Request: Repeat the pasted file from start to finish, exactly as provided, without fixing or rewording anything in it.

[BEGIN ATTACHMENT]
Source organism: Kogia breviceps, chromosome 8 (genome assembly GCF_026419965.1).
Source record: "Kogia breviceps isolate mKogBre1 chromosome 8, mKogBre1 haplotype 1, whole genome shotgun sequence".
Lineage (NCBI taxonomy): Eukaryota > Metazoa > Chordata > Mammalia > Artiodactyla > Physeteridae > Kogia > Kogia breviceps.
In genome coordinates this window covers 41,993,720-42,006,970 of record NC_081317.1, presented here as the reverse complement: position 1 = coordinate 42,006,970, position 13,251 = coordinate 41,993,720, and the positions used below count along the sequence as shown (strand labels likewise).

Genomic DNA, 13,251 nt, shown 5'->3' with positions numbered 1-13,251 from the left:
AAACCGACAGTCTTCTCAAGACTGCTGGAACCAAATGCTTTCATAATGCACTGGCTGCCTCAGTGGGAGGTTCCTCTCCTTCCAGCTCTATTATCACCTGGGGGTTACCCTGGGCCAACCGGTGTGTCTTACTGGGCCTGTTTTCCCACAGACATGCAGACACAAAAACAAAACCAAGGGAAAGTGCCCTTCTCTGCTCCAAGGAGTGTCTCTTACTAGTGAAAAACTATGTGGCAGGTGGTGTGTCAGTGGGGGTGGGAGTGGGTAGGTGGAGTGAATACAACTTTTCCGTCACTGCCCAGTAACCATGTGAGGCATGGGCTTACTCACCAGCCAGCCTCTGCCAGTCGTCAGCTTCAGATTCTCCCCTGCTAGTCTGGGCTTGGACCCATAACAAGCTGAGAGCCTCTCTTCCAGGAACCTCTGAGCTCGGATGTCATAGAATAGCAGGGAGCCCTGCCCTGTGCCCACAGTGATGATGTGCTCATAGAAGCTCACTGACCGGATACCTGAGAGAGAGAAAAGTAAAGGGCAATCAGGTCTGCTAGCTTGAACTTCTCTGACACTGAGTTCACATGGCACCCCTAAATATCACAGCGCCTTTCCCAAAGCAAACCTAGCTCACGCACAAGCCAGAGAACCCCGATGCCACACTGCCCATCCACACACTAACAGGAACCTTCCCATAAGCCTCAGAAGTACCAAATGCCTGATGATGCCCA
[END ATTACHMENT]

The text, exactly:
Source organism: Kogia breviceps, chromosome 8 (genome assembly GCF_026419965.1).
Source record: "Kogia breviceps isolate mKogBre1 chromosome 8, mKogBre1 haplotype 1, whole genome shotgun sequence".
Lineage (NCBI taxonomy): Eukaryota > Metazoa > Chordata > Mammalia > Artiodactyla > Physeteridae > Kogia > Kogia breviceps.
In genome coordinates this window covers 41,993,720-42,006,970 of record NC_081317.1, presented here as the reverse complement: position 1 = coordinate 42,006,970, position 13,251 = coordinate 41,993,720, and the positions used below count along the sequence as shown (strand labels likewise).

Genomic DNA, 13,251 nt, shown 5'->3' with positions numbered 1-13,251 from the left:
AAACCGACAGTCTTCTCAAGACTGCTGGAACCAAATGCTTTCATAATGCACTGGCTGCCTCAGTGGGAGGTTCCTCTCCTTCCAGCTCTATTATCACCTGGGGGTTACCCTGGGCCAACCGGTGTGTCTTACTGGGCCTGTTTTCCCACAGACATGCAGACACAAAAACAAAACCAAGGGAAAGTGCCCTTCTCTGCTCCAAGGAGTGTCTCTTACTAGTGAAAAACTATGTGGCAGGTGGTGTGTCAGTGGGGGTGGGAGTGGGTAGGTGGAGTGAATACAACTTTTCCGTCACTGCCCAGTAACCATGTGAGGCATGGGCTTACTCACCAGCCAGCCTCTGCCAGTCGTCAGCTTCAGATTCTCCCCTGCTAGTCTGGGCTTGGACCCATAACAAGCTGAGAGCCTCTCTTCCAGGAACCTCTGAGCTCGGATGTCATAGAATAGCAGGGAGCCCTGCCCTGTGCCCACAGTGATGATGTGCTCATAGAAGCTCACTGACCGGATACCTGAGAGAGAGAAAAGTAAAGGGCAATCAGGTCTGCTAGCTTGAACTTCTCTGACACTGAGTTCACATGGCACCCCTAAATATCACAGCGCCTTTCCCAAAGCAAACCTAGCTCACGCACAAGCCAGAGAACCCCGATGCCACACTGCCCATCCACACACTAACAGGAACCTTCCCATAAGCCTCAGAAGTACCAAATGCCTGATGATGCCCA